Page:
ChristianMingle will "find God's match for you." Hinge's promise hinges on its ability to hook you up with friends of friends. Coffee Meets Bagel, meanwhile, will present you with just one potential mate at noon every day. Dattch, with a Pinterest-like interface, is for women seeking women. For men looking for men, there's Grindr, Jack'd, Scruff, Boyahoy and many more. Revealer will let you hear a person's voice and only show photos if you're both interested.
The darling dating app du jour is Tinder, helped by its simple interface, a host of celebrity users and a popularity boost from Sochi Olympic athletes who used it to hook up during the Winter Games.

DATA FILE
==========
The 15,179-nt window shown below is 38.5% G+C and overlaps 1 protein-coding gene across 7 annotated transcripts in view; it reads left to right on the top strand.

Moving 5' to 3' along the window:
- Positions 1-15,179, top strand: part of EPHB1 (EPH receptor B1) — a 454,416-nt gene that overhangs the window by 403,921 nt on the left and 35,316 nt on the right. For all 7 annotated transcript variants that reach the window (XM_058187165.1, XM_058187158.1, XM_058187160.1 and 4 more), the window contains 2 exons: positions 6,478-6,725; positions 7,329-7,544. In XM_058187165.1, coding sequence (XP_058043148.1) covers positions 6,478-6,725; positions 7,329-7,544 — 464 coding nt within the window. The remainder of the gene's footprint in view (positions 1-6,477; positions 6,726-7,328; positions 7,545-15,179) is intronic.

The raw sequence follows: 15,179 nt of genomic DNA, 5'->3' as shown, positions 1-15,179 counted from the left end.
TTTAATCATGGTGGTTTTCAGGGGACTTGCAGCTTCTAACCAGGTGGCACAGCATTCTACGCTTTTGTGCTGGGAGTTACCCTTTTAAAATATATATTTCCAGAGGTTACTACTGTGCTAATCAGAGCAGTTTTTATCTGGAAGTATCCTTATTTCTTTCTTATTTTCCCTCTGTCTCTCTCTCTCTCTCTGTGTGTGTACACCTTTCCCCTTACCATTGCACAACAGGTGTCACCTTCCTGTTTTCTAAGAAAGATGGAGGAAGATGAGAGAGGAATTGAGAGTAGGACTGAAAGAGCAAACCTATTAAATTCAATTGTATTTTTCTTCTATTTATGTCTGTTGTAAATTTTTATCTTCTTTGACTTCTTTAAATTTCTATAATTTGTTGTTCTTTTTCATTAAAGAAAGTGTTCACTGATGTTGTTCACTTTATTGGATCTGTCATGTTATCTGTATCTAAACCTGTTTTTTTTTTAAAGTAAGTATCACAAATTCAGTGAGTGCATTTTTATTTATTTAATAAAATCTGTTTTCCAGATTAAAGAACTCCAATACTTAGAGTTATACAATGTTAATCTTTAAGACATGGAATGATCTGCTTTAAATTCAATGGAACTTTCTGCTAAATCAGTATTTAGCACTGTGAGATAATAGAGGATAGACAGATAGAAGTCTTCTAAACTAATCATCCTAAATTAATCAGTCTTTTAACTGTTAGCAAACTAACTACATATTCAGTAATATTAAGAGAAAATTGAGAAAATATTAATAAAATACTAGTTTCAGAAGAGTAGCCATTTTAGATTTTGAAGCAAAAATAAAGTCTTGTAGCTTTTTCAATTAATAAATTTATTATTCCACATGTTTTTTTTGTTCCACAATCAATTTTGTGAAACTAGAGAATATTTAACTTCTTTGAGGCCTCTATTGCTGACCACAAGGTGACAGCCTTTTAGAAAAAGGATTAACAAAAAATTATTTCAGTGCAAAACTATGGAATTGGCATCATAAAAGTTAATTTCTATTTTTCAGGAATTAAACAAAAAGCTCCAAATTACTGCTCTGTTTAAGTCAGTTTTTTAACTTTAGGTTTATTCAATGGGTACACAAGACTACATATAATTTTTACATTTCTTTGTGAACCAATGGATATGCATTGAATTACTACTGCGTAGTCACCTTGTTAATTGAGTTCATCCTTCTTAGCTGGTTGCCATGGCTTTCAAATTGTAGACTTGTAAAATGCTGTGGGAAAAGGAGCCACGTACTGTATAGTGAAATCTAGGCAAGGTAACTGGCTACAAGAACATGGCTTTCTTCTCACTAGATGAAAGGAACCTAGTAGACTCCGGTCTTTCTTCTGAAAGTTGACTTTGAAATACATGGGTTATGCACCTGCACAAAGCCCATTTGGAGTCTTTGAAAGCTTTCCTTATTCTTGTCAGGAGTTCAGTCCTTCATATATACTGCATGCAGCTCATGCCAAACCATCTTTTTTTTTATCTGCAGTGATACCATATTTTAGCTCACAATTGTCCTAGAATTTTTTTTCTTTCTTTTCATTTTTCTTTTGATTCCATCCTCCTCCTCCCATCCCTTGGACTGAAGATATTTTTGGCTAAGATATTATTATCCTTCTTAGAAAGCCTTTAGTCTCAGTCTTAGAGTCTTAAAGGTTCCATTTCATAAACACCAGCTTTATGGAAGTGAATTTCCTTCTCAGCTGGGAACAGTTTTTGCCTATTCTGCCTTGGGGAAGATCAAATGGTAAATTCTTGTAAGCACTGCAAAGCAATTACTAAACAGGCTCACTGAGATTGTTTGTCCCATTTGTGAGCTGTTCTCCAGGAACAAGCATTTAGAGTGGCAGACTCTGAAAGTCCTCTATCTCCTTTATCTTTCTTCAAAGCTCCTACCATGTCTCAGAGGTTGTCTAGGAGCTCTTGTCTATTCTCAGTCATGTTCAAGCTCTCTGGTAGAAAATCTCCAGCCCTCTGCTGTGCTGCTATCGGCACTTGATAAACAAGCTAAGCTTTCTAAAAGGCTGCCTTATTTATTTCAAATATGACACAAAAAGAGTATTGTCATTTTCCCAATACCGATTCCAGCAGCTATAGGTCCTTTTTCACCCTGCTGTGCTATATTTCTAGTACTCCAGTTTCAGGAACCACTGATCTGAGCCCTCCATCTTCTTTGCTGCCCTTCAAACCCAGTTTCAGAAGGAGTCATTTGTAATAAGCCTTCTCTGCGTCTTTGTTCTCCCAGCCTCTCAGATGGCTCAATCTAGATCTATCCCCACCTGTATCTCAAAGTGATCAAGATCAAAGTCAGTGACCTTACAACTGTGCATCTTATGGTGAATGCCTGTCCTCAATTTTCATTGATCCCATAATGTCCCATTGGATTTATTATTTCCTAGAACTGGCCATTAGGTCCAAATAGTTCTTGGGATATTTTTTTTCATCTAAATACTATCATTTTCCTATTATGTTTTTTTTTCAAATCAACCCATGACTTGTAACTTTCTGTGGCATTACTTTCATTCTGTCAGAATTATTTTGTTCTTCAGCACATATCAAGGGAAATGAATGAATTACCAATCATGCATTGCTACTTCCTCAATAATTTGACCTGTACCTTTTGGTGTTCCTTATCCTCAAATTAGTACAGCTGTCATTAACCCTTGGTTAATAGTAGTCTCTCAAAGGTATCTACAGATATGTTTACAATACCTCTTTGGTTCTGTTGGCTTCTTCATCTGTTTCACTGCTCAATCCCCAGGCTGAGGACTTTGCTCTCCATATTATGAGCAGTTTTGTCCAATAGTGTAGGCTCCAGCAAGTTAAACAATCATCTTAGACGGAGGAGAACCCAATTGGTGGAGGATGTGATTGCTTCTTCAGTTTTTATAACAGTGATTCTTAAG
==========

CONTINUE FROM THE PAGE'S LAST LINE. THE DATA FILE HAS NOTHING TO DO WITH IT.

Tinder, like many dating apps, requires people to log in using their Facebook profiles, which users say adds a certain level of trust. Facebook, after all, is built on knowing people's real identities. Your Tinder photos are your Facebook photos. Users can reject or accept potential mates with a left or right swipe of their finger. If both people swipe right on Tinder, the app flashes "It's a match!" and the pair can exchange messages.
Because messages can only come from a person you've "right-swiped," unwanted advances are filtered out. The system avoids one of the more vexing problems of older-generation dating websites, where users, especially women, can become inundated with messages from unwelcome suitors. They also offer a generation raised on Google and social media a chance to do background checks on potential mates.